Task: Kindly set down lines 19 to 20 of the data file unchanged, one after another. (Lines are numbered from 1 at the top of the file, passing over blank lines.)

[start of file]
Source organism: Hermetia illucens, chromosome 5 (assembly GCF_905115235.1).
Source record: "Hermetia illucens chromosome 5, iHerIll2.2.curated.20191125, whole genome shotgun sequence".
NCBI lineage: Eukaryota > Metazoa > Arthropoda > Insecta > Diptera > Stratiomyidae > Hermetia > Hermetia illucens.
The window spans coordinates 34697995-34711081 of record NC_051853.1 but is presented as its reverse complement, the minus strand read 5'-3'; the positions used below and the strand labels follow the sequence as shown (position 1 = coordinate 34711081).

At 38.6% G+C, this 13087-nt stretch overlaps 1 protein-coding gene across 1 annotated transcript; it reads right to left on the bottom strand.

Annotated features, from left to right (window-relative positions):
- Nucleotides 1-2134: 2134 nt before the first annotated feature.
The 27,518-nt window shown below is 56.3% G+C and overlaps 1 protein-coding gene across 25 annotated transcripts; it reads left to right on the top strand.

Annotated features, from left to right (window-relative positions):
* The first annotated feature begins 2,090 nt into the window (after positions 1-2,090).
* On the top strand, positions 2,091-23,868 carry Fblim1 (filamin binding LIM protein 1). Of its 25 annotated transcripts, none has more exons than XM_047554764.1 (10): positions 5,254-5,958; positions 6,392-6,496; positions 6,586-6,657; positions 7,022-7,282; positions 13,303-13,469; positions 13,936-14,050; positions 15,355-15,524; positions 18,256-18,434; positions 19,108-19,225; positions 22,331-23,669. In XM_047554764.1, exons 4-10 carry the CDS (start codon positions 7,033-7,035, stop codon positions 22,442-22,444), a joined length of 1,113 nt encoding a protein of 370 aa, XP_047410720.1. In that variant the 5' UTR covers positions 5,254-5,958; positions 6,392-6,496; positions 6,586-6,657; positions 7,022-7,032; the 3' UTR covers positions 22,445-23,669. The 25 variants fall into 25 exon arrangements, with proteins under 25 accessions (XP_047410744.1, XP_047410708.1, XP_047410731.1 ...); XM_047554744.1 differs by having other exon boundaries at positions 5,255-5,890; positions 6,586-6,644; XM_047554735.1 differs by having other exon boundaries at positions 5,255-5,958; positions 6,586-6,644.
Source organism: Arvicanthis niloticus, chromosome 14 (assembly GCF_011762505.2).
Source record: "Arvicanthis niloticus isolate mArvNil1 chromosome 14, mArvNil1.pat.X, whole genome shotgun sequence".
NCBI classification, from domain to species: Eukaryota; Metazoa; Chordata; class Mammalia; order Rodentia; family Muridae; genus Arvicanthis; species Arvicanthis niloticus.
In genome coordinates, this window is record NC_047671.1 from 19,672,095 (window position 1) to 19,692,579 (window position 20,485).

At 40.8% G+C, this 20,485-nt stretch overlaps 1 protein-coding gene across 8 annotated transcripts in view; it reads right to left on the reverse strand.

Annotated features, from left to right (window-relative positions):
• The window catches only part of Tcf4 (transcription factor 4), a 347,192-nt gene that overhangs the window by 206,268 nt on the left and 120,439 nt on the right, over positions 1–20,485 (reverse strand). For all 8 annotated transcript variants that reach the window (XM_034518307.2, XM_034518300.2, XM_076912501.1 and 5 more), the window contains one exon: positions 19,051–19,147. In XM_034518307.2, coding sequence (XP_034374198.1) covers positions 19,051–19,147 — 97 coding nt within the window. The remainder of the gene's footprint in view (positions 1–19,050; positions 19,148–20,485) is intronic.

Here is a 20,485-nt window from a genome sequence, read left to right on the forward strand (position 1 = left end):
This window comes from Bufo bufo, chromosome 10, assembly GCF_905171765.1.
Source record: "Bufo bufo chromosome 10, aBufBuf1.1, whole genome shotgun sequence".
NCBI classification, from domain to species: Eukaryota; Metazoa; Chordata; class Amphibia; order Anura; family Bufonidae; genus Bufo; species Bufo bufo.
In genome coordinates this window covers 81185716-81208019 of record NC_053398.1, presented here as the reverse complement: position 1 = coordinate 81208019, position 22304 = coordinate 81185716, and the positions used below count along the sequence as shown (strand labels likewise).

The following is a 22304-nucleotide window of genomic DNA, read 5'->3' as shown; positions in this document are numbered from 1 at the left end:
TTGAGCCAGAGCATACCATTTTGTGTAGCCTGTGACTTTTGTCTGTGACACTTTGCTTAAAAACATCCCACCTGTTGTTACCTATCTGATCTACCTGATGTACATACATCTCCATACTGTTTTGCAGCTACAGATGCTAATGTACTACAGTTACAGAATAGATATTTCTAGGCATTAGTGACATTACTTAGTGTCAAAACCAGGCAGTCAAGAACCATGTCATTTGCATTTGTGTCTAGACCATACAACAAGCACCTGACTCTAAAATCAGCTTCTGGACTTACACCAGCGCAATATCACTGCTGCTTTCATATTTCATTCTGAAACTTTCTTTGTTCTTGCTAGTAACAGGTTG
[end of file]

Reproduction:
Here is a 20,485-nt window from a genome sequence, read left to right on the forward strand (position 1 = left end):
This window comes from Bufo bufo, chromosome 10, assembly GCF_905171765.1.